Will copper corrode even if sealed with Incralac?ApproveRejectUn-ApproveSubscribeUn-Unsubscribe
Question asked 2018-05-30 22:18:37 ...
Most recent comment 2018-06-03 14:39:31
Grounds / Priming
Would you mind sharing your knowledge about copper as a surface for an oil painting?
I make artist’s panels for myself and other Seattle artists with aluminum composite material as a substrate. They feature various surfaces.
I’ve been researching copper, and I've just learned that, even if it's sealed properly with Incralac, the copper will only stay shiny for about 5 years, according to a technical expert at Talas. I called to ask about Incralac, and he told me that copper isn’t expected to stay shiny indefinitely, that it’s incredibly prone to corrosion. Because of that conversation, I’ve chosen to stop research and development on copper-veneer panels. I am now reluctant to develop a copper-veneer panel without more assurance from experts that there is a way to preserve its shine that would satisfy artists, conservators, and collectors.
What do you think?
Thanks so much for your time and expertise.
Answers and Comments
Hi Amanda...I have reached out to Dr. Rosie Grayburn on your question as she has had a) extensive experience testing incralac and b) she knows far more about metal chemistry than many of us :) In any case it is good to hear that you have already begun sifting through some of the previous threads on issues (or non-issues) relating to copper. As to the use of incralac and the mounting system you are proposing (copper mounted to ACM) here is what Rosie had to say:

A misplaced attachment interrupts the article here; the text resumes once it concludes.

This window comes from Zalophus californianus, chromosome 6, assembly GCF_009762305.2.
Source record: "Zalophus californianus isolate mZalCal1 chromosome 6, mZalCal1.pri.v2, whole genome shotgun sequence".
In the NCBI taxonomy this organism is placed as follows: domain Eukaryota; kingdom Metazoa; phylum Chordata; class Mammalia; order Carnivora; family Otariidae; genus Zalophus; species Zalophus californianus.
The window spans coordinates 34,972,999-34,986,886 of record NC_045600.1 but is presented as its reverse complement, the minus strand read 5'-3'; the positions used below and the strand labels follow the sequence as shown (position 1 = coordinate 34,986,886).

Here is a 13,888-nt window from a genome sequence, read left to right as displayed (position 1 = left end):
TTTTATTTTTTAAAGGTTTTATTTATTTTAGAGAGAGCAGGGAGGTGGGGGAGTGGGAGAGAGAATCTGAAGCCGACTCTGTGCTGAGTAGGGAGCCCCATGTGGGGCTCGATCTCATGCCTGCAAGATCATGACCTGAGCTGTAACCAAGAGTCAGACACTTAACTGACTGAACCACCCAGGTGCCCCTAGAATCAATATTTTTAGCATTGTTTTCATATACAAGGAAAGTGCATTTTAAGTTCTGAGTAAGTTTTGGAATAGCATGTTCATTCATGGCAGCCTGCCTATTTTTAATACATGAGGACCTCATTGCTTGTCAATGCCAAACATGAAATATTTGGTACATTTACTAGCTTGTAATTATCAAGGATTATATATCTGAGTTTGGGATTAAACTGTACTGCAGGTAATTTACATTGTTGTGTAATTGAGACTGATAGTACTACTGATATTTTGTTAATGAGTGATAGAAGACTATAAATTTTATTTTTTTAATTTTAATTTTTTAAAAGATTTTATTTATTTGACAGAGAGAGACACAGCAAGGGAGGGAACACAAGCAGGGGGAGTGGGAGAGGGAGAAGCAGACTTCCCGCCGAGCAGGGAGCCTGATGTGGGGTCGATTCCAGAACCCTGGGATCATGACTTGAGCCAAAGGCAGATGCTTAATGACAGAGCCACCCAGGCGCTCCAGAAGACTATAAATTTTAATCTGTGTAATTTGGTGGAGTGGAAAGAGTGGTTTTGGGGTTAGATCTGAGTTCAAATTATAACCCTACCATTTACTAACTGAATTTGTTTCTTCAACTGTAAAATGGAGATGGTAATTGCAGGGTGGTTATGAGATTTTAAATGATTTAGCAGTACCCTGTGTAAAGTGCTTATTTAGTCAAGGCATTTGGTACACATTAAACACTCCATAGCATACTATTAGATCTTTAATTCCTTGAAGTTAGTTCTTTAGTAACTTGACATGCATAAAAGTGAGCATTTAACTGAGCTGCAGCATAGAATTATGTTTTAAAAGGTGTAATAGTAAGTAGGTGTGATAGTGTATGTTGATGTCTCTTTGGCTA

It’s true that like all non-noble metals copper won’t stay shiny forever. Over time, coatings become more porous allowing air/water to reach the metal and cause corrosion, but the better the coating the longer that process will take. Also, Incralac was designed for outdoor use i.e. a much harsher environment. I think Talas’ recommendation for 5-years is based on an outdoor environment. Indoors I believe it would last much, much longer (20 years+). However, If those two metals are in contact, the aluminium will corrode really fast due to sacrificial corrosion but copper will stay ‘safe’ and shiny. That would present a tricky situation...
Dr. Rosie Grayburn
Winterthur Museum - Scientific Research & Analytical Laboratory
While what you write is true, it would be misleading to believe that copper
used as a painting substrate will not corrode in interior conditions. Every
paint sample taken from an oil on copper that I have seen exhibit a blue-green
layer of corrosion at the copper interface. This probably is the result of the
action of the fatty acids in the oil paint and not specifically the atmosphere.
Also, not all copper corrosion products are as benevolent as you suggest.
Copper sulfide is relatively stable but chlorides are very problematic and are
even called bronze disease. Bronze disease is a self-perpetuating problem and
can completely destroy outdoor sculpture.
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